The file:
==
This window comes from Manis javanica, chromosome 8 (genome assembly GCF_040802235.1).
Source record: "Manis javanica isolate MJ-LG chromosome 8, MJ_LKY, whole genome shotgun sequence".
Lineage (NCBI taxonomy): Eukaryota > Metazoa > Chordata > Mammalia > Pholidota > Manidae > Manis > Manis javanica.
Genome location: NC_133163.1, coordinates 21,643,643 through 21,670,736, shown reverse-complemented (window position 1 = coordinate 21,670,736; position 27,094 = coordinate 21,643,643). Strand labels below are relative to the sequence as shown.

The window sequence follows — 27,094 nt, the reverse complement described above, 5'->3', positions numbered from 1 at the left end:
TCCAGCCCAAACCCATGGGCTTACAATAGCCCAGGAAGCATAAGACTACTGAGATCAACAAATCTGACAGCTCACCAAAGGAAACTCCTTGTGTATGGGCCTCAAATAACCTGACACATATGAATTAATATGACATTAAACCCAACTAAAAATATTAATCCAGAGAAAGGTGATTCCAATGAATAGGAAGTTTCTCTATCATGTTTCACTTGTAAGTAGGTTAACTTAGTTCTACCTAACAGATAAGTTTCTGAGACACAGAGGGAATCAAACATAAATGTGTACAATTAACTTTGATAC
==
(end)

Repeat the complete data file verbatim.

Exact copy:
This window comes from Manis javanica, chromosome 8 (genome assembly GCF_040802235.1).
Source record: "Manis javanica isolate MJ-LG chromosome 8, MJ_LKY, whole genome shotgun sequence".
Lineage (NCBI taxonomy): Eukaryota > Metazoa > Chordata > Mammalia > Pholidota > Manidae > Manis > Manis javanica.
Genome location: NC_133163.1, coordinates 21,643,643 through 21,670,736, shown reverse-complemented (window position 1 = coordinate 21,670,736; position 27,094 = coordinate 21,643,643). Strand labels below are relative to the sequence as shown.

The window sequence follows — 27,094 nt, the reverse complement described above, 5'->3', positions numbered from 1 at the left end:
TCCAGCCCAAACCCATGGGCTTACAATAGCCCAGGAAGCATAAGACTACTGAGATCAACAAATCTGACAGCTCACCAAAGGAAACTCCTTGTGTATGGGCCTCAAATAACCTGACACATATGAATTAATATGACATTAAACCCAACTAAAAATATTAATCCAGAGAAAGGTGATTCCAATGAATAGGAAGTTTCTCTATCATGTTTCACTTGTAAGTAGGTTAACTTAGTTCTACCTAACAGATAAGTTTCTGAGACACAGAGGGAATCAAACATAAATGTGTACAATTAACTTTGATAC